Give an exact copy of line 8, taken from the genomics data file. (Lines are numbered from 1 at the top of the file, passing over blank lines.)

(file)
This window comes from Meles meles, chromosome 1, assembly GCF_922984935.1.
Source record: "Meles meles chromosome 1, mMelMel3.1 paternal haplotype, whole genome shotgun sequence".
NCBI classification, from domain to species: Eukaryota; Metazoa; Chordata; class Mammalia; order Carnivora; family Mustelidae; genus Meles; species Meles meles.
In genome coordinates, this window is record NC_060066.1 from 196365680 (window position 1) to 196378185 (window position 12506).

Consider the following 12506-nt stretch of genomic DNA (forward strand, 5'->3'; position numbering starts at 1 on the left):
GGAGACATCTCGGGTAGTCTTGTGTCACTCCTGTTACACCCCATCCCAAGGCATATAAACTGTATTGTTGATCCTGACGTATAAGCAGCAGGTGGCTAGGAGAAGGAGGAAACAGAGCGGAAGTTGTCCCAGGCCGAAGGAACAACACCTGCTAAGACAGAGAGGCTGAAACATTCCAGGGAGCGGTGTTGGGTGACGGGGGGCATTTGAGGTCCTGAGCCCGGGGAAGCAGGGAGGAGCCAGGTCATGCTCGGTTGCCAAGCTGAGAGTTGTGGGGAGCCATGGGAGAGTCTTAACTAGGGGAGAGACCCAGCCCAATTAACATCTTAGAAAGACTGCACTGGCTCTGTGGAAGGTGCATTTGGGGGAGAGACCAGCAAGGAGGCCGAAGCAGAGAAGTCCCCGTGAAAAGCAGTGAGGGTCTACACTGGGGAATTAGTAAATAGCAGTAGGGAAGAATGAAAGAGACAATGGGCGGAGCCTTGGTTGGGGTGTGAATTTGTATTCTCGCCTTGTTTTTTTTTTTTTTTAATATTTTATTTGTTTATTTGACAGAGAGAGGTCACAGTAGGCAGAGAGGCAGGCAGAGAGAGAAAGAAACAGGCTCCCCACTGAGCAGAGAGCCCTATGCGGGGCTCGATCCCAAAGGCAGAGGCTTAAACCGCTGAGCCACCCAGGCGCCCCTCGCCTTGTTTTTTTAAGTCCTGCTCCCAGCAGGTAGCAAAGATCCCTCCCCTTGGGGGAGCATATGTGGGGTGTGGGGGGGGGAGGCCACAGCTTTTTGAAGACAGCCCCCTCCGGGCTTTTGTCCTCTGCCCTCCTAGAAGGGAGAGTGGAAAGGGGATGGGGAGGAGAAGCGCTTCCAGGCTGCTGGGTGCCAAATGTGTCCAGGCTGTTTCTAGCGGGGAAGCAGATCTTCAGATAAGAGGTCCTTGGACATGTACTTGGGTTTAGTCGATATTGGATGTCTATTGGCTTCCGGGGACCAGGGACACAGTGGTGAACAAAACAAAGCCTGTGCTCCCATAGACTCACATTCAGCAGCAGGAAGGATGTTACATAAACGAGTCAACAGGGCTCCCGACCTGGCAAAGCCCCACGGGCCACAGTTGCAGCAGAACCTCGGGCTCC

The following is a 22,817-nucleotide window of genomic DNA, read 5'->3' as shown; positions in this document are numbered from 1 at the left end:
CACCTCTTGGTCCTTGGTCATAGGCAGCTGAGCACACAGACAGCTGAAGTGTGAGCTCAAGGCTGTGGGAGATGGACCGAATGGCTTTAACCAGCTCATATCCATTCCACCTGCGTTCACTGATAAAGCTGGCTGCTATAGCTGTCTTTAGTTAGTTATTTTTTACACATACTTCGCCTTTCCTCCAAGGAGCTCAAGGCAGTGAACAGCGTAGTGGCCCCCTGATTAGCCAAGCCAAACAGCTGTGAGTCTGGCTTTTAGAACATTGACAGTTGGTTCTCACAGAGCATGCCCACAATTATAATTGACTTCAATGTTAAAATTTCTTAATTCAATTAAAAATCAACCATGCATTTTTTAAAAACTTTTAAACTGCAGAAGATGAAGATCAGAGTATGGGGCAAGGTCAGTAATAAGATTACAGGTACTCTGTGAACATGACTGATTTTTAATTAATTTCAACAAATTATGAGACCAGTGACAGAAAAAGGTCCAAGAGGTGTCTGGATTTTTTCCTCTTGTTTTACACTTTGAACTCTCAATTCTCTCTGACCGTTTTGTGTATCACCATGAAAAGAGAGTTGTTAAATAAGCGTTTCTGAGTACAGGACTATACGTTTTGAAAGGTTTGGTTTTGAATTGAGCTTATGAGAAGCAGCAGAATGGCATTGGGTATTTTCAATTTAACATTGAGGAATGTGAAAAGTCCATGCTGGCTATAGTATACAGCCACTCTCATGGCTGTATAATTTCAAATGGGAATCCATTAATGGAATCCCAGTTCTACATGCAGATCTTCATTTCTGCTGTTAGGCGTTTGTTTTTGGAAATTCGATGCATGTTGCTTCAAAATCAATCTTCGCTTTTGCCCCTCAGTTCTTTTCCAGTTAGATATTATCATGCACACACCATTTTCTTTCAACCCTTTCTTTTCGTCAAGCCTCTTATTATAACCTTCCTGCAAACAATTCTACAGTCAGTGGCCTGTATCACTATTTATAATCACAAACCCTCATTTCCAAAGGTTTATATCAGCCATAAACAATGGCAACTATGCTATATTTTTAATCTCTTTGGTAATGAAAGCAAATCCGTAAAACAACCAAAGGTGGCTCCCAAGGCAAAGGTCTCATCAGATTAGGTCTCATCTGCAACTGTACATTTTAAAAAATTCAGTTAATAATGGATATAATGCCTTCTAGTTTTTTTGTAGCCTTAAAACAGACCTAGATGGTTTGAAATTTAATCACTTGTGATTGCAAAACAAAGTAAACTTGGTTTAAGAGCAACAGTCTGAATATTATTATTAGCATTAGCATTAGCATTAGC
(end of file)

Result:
CACCTCTTGGTCCTTGGTCATAGGCAGCTGAGCACACAGACAGCTGAAGTGTGAGCTCAAGGCTGTGGGAGATGGACCGAATGGCTTTAACCAGCTCATATCCATTCCACCTGCGTTCACTGATAAAGCTGGCTGCTATAGCTGTCTTTAGTTAGTTATTTTTTACACATACTTCGCCTTTCCTCCAAGGAGCTCAAGGCAGTGAACAGCGTAGTGGCCCCCTGATTAGCCAAGCCAAACAGCTGTGAGTCTGGCTTTTAGAACATTGACAGTTGGTTCTCACAGAGCATGCCCACAATTATAATTGACTTCAATGTTAAAATTTCTTAATTCAATTAAAAATCAACCATGCATTTTTTAAAAACTTTTAAACTGCAGAAGATGAAGATCAGAGTATGGGGCAAGGTCAGTAATAAGATTACAGGTACTCTGTGAACATGACTGATTTTTAATTAATTTCAACAAATTATGAGACCAGTGACAGAAAAAGGTCCAAGAGGTGTCTGGATTTTTTCCTCTTGTTTTACACTTTGAACTCTCAATTCTCTCTGACCGTTTTGTGTATCACCATGAAAAGAGAGTTGTTAAATAAGCGTTTCTGAGTACAGGACTATACGTTTTGAAAGGTTTGGTTTTGAATTGAGCTTATGAGAAGCAGCAGAATGGCATTGGGTATTTTCAATTTAACATTGAGGAATGTGAAAAGTCCATGCTGGCTATAGTATACAGCCACTCTCATGGCTGTATAATTTCAAATGGGAATCCATTAATGGAATCCCAGTTCTACATGCAGATCTTCATTTCTGCTGTTAGGCGTTTGTTTTTGGAAATTCGATGCATGTTGCTTCAAAATCAATCTTCGCTTTTGCCCCTCAGTTCTTTTCCAGTTAGATATTATCATGCACACACCATTTTCTTTCAACCCTTTCTTTTCGTCAAGCCTCTTATTATAACCTTCCTGCAAACAATTCTACAGTCAGTGGCCTGTATCACTATTTATAATCACAAACCCTCATTTCCAAAGGTTTATATCAGCCATAAACAATGGCAACTATGCTATATTTTTAATCTCTTTGGTAATGAAAGCAAATCCGTAAAACAACCAAAGGTGGCTCCCAAGGCAAAGGTCTCATCAGATTAGGTCTCATCTGCAACTGTACATTTTAAAAAATTCAGTTAATAATGGATATAATGCCTTCTAGTTTTTTTGTAGCCTTAAAACAGACCTAGATGGTTTGAAATTTAATCACTTGTGATTGCAAAACAAAGTAAACTTGGTTTAAGAGCAACAGTCTGAATATTATTATTAGCATTAGCATTAGCATTAGC